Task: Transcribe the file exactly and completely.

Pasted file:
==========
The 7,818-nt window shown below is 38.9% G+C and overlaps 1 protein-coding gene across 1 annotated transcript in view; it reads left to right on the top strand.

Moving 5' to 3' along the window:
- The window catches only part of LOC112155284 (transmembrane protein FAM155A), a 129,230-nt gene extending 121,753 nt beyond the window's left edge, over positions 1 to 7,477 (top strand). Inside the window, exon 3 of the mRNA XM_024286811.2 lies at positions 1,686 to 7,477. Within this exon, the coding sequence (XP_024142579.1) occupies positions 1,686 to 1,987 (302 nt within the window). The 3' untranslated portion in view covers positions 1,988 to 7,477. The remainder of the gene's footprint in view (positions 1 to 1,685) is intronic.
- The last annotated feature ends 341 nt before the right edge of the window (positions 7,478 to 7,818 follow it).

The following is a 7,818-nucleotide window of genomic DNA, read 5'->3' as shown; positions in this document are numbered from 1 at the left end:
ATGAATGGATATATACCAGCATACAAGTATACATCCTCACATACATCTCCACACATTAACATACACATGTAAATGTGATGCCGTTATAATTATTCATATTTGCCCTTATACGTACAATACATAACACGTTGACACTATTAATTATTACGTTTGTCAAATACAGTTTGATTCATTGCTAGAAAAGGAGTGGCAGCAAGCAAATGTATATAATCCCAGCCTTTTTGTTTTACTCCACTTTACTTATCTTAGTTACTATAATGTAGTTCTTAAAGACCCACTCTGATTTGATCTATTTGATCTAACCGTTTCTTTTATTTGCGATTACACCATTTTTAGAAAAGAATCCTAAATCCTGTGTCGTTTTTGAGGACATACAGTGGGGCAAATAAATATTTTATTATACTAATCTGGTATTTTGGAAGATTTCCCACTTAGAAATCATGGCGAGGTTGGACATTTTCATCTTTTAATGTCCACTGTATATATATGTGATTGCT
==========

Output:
The 7,818-nt window shown below is 38.9% G+C and overlaps 1 protein-coding gene across 1 annotated transcript in view; it reads left to right on the top strand.

Moving 5' to 3' along the window:
- The window catches only part of LOC112155284 (transmembrane protein FAM155A), a 129,230-nt gene extending 121,753 nt beyond the window's left edge, over positions 1 to 7,477 (top strand). Inside the window, exon 3 of the mRNA XM_024286811.2 lies at positions 1,686 to 7,477. Within this exon, the coding sequence (XP_024142579.1) occupies positions 1,686 to 1,987 (302 nt within the window). The 3' untranslated portion in view covers positions 1,988 to 7,477. The remainder of the gene's footprint in view (positions 1 to 1,685) is intronic.
- The last annotated feature ends 341 nt before the right edge of the window (positions 7,478 to 7,818 follow it).

The following is a 7,818-nucleotide window of genomic DNA, read 5'->3' as shown; positions in this document are numbered from 1 at the left end:
ATGAATGGATATATACCAGCATACAAGTATACATCCTCACATACATCTCCACACATTAACATACACATGTAAATGTGATGCCGTTATAATTATTCATATTTGCCCTTATACGTACAATACATAACACGTTGACACTATTAATTATTACGTTTGTCAAATACAGTTTGATTCATTGCTAGAAAAGGAGTGGCAGCAAGCAAATGTATATAATCCCAGCCTTTTTGTTTTACTCCACTTTACTTATCTTAGTTACTATAATGTAGTTCTTAAAGACCCACTCTGATTTGATCTATTTGATCTAACCGTTTCTTTTATTTGCGATTACACCATTTTTAGAAAAGAATCCTAAATCCTGTGTCGTTTTTGAGGACATACAGTGGGGCAAATAAATATTTTATTATACTAATCTGGTATTTTGGAAGATTTCCCACTTAGAAATCATGGCGAGGTTGGACATTTTCATCTTTTAATGTCCACTGTATATATATGTGATTGCT